It makes me mad to see hundreds of fit men, a great many of whom can undoubtedly be spared, walking about and going to picture shows, without any thought of enlisting, when ten thousand of their fellow Canadians are either giving up their lives or being wounded every month.
(Hugh Osler to Edmund Osler, 8 Nov 1916)
Born in Toronto on 17 November 1881, Hugh Farquharson Osler was the son of Edmund Boyd Osler (1845—1924), prominent financier, banker and Tory politician. The elder Osler was Conservative MP for Toronto West between 1896 and 1917. After graduating from the Royal Military College, Hugh moved to Winnipeg where he worked for a corporate investment firm.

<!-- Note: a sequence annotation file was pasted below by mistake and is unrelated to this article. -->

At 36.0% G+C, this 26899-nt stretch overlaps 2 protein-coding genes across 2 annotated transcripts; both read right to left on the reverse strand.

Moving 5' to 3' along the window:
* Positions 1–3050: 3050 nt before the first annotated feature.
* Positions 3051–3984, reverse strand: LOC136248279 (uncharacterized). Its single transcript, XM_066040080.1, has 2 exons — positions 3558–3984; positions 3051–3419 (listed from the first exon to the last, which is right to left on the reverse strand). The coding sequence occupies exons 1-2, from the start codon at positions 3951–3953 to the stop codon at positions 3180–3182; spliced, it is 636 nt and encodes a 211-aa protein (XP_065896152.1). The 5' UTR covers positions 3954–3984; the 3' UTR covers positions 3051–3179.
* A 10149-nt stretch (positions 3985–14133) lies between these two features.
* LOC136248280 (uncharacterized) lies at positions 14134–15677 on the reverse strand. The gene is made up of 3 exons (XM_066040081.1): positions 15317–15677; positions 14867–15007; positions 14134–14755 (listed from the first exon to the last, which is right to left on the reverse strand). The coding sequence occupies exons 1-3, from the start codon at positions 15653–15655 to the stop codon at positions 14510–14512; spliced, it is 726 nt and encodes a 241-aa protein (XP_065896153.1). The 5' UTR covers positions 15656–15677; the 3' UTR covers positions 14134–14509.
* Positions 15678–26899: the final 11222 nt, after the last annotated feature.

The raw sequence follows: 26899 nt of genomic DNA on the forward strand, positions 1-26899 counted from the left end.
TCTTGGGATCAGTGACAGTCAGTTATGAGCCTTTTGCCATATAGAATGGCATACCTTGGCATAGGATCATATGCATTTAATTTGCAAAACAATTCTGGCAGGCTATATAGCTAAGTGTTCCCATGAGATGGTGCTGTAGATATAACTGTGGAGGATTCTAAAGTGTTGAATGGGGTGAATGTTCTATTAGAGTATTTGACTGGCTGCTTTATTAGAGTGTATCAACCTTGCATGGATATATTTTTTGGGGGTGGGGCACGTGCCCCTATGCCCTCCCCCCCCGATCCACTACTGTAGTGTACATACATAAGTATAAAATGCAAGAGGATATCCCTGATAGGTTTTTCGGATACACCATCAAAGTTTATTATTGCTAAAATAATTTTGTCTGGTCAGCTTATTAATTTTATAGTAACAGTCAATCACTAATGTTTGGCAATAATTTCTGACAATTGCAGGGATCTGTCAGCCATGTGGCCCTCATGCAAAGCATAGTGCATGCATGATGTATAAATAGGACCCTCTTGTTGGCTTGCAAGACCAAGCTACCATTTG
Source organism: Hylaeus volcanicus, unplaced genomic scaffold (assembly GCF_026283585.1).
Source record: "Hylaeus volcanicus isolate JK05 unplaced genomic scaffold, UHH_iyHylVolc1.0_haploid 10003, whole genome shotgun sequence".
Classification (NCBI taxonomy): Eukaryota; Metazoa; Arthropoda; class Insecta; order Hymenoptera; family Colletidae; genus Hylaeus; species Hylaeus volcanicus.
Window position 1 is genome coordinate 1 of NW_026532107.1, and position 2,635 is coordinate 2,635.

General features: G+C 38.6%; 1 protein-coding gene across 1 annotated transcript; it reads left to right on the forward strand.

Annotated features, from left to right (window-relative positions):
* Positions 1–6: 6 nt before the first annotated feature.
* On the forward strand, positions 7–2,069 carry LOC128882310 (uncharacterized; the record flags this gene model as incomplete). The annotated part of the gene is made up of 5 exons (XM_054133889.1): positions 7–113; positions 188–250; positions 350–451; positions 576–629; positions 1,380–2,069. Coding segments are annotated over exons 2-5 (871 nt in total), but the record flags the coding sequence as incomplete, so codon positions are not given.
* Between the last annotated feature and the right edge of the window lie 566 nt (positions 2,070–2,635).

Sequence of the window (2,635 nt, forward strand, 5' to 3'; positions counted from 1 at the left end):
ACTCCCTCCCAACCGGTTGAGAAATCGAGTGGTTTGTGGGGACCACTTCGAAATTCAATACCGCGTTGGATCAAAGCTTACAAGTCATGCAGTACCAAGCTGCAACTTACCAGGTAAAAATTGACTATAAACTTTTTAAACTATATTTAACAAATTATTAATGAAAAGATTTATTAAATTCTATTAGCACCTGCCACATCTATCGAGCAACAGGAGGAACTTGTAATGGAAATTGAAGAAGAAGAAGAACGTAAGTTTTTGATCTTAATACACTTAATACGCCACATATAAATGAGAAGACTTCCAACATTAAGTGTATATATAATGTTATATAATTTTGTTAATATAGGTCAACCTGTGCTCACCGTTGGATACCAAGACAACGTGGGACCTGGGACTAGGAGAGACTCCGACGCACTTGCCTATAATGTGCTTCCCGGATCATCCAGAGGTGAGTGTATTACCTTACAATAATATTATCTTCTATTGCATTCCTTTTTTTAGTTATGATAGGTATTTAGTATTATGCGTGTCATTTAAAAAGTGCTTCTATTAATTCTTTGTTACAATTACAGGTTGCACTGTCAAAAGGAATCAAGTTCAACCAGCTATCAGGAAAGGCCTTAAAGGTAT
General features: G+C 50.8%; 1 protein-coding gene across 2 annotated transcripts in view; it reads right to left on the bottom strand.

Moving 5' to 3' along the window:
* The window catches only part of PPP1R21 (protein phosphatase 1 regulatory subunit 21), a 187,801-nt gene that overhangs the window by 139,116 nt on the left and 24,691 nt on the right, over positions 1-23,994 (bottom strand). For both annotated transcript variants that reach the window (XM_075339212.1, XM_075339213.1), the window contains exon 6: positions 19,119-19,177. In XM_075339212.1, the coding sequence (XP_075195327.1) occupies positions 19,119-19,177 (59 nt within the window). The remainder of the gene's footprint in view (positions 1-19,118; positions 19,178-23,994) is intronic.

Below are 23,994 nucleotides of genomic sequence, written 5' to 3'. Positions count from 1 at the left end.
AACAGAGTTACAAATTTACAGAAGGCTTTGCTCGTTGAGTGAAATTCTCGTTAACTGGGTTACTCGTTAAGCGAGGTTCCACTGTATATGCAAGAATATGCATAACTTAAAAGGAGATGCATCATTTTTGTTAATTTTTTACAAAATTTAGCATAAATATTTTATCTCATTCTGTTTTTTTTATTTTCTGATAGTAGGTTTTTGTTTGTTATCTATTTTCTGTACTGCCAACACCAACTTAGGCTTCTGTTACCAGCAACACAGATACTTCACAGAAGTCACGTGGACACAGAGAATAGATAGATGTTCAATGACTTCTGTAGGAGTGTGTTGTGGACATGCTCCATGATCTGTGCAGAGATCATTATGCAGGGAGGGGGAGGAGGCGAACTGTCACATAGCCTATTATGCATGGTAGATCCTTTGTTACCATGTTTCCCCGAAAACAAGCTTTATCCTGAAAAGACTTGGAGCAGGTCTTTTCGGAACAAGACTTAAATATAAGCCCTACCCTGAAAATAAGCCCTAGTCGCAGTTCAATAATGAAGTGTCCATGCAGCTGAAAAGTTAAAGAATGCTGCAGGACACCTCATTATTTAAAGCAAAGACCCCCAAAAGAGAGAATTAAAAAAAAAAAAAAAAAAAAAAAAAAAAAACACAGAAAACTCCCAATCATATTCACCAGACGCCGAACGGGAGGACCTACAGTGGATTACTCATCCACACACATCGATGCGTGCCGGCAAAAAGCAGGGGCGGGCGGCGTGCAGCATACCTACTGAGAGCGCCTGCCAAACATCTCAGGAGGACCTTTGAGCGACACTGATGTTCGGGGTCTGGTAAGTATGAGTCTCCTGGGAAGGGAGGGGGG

Second-in-command of the 79th Cameron Highlanders Regiment, Osler went overseas as a major with the 43rd Battalion under the command of Robert McDonnell Thomson. He served on the front from February until July 1916, when he returned to Winnipeg to take command of the 174th Battalion from James Alexander Cantlie.
Recognizing the difficult recruiting environment, Osler wrote to his father to express frustrations with lack of government support: “Both parties seem frightened of losing votes, and if that is the case, they are the real shirkers.” After the 174th was absorbed into the reserves, Osler assumed command of the 1st Depot Manitoba Regiment in September 1917.
After the war, he remained a prominent figure in Winnipeg society and became president of the Manitoba Rifle Association. He died on 8 December 1943.